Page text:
http://thewishfulartist.blogspot.com/p/about-this-blog.html  http://thewishfulartist.blogspot.com/p/about-me.html  http://thewishfulartist.blogspot.com/p/my-wishlist.html      http://thewishfulartist.blogspot.com/    http://thewishfulartist.blogspot.com/p/be-gold.html    http://thewishfulartist.blogspot.com/p/my-fotd-challenge.html    http://thewishfulartist.blogspot.com/p/affiliates.html

Tuesday, June 19, 2012

Inspiration Spotlight : John Robbins

Art, and creating in general, has always been something I have been drawn to. I can't remember a time when art didn't interest me. It is part of who I am. I don't mean to toot my own horn. There are plenty of things that I am not good at but I am confident in my ability to be creative and even more so, in the skill in generate new ideas.

I truly believe that all of us are born with some ingrained talents. Creativity is mine. It's through inspiration and study that we can nurture those talents and interests into something more. I feel blessed to have been inspired by various artists and mediums throughout my life.

If I try my hardest to think of who might have been my very first artistic inspiration, I am sent back in time to my early early childhood....before elementary school....before kindergarten even. I was just a little girl, possibly 4 or 5, sitting on the red shag carpet of my home gazing up in complete wonderment at the tv screen. It was the mid-80's.

The show? Well, it took some investigating on my part today to tell you the name, because I just couldn't remember off hand. Turns out, the show went through several name changes over the years and really it's not that important.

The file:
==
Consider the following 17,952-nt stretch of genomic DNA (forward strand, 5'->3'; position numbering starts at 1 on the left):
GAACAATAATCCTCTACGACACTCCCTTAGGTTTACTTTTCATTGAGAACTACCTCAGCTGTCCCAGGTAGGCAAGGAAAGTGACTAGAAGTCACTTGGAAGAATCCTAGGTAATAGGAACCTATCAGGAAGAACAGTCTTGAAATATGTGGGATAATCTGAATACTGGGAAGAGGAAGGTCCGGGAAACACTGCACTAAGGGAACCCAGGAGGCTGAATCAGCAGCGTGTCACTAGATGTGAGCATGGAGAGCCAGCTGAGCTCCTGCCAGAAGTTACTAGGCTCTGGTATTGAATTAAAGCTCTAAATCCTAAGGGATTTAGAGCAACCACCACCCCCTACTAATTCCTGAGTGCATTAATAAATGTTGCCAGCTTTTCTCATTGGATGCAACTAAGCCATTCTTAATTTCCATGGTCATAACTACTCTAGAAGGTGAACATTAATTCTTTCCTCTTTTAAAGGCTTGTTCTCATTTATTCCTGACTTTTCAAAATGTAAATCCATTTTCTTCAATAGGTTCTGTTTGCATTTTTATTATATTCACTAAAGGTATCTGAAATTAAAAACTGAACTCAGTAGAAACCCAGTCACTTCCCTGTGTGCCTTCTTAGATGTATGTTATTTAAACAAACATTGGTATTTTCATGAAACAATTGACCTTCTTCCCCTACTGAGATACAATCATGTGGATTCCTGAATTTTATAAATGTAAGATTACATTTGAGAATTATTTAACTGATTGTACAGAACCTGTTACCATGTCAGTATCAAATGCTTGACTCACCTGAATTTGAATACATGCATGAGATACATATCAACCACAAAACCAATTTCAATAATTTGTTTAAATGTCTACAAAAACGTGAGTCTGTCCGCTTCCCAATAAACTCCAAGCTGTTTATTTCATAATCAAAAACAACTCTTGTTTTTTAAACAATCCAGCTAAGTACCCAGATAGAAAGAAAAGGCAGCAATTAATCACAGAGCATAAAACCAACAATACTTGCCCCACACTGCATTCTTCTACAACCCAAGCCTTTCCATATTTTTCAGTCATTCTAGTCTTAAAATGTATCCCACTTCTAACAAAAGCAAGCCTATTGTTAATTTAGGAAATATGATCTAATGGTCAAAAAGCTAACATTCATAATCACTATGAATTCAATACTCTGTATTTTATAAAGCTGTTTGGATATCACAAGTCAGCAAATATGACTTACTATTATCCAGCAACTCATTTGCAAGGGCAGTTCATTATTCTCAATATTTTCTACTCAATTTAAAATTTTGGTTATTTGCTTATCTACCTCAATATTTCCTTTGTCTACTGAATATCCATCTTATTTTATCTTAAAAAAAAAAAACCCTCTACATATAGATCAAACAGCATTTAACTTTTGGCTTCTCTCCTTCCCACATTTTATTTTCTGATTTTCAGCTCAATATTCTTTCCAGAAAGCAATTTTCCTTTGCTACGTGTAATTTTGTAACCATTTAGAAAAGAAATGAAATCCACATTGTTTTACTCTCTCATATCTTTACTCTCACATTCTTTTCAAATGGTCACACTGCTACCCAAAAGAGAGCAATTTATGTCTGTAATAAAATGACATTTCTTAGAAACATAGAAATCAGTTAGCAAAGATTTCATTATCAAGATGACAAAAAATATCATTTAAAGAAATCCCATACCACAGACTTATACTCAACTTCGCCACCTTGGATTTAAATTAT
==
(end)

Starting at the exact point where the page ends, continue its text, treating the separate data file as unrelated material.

"The Book Bird" (1979) (for Children's Television International/PBS)
"Storybound" (1980) (for CTI/PBS)
"Read It with John Robbins" (1982) (Positive Image Productions)
"More Books from Cover to Cover" (1987) (PBS)
"Books from Cover to Cover (1988) (PBS)

Yes, it was a PBS show and most kids my age would have probably found it a little boring, but I just loved it.   (Watch episode #1 here and episode #2 here)


Something I do remember vividly was the artist/narrator of the show whose name, finding out through my research today, is John Robbins. A man with a plaid shirt, dark hair and a mustache, that's what I remember. Why was he so interesting? Well, he did have a great storytelling voice and the stories were great but what really got me was that fact that he drew a scene from the story as he narrated.


 
It was so much fun watching the few beginning ambiguous strokes slowly start forming a picture. First the outline and then some color and then some shading and then VOILA, a picture appeared. It was amazing to me. I enjoyed the story, was riveted by the process and carefully studied his technique. I just remember thinking, "I want to do that!" And so I did. Drawing pictures, making books, working on projects, those where my favorite pastimes.

Once I did start school, I made sure to incorporate art into every project assigned no matter what the subject. When it was time to choose a major for college, I found it hard to choose from what seemed to be a glorious buffet of art-centered courses. The solution? I chose a Multimedia Arts degree, a little of everything creative, from illustration, to photography, to graphic arts, to film making to a myriad of other art classes. I look back and know that it was that simple PBS show that really sparked something in me that forever changed my life.

4 comments:

  1. I have been looking everywhere for a place I can buy these episodes! They also had a huge impact on me as well. Thanks for posting these two!

    ReplyDelete
    Replies
    1. Thanks for your comment. :) I wish there was a way to let Mr. Robbins know how many people out there admire him so much. :)

      Delete
  2. Nice post, Elizabeth. I too was greatly influenced by 70s and 80s educational television (myself becoming an author, artist, and sometimes photographer), and John Robbins various shows were always a highlight. He also did shows called The Word Shop (vastly different from Cover to Cover and its various remakes, though it too was about books) and Across Cultures, a show about sociology.

    @ House Mouse: Sadly, unless you get lucky and find someone on ebay selling copies, or find a fan who may trade (or just give you) copies, these shows are extremely hard to come by. I have managed to get a decent collection of educational series, but sadly have yet to find any copies of John Robbins' shows.

    ReplyDelete

Related Posts Plugin for WordPress, Blogger...